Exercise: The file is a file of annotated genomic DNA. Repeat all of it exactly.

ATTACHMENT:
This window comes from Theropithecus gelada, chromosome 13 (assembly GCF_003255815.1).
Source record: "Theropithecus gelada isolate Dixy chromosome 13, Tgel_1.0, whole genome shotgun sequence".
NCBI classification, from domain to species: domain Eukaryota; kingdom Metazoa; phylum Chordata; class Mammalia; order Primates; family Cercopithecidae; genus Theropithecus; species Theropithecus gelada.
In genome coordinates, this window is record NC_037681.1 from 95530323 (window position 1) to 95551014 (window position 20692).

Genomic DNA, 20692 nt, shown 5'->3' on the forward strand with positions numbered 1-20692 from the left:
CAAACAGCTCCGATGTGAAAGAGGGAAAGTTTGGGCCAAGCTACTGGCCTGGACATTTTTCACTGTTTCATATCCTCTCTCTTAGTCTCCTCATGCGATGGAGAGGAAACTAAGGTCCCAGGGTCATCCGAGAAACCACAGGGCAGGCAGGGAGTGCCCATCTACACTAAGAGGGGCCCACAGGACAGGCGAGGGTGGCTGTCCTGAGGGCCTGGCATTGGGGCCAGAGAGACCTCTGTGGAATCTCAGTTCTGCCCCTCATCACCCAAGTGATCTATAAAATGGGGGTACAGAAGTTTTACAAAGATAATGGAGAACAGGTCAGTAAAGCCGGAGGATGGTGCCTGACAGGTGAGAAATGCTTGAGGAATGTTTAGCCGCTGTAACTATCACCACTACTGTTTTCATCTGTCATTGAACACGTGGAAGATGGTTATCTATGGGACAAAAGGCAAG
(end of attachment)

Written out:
This window comes from Theropithecus gelada, chromosome 13 (assembly GCF_003255815.1).
Source record: "Theropithecus gelada isolate Dixy chromosome 13, Tgel_1.0, whole genome shotgun sequence".
NCBI classification, from domain to species: domain Eukaryota; kingdom Metazoa; phylum Chordata; class Mammalia; order Primates; family Cercopithecidae; genus Theropithecus; species Theropithecus gelada.
In genome coordinates, this window is record NC_037681.1 from 95530323 (window position 1) to 95551014 (window position 20692).

Genomic DNA, 20692 nt, shown 5'->3' on the forward strand with positions numbered 1-20692 from the left:
CAAACAGCTCCGATGTGAAAGAGGGAAAGTTTGGGCCAAGCTACTGGCCTGGACATTTTTCACTGTTTCATATCCTCTCTCTTAGTCTCCTCATGCGATGGAGAGGAAACTAAGGTCCCAGGGTCATCCGAGAAACCACAGGGCAGGCAGGGAGTGCCCATCTACACTAAGAGGGGCCCACAGGACAGGCGAGGGTGGCTGTCCTGAGGGCCTGGCATTGGGGCCAGAGAGACCTCTGTGGAATCTCAGTTCTGCCCCTCATCACCCAAGTGATCTATAAAATGGGGGTACAGAAGTTTTACAAAGATAATGGAGAACAGGTCAGTAAAGCCGGAGGATGGTGCCTGACAGGTGAGAAATGCTTGAGGAATGTTTAGCCGCTGTAACTATCACCACTACTGTTTTCATCTGTCATTGAACACGTGGAAGATGGTTATCTATGGGACAAAAGGCAAG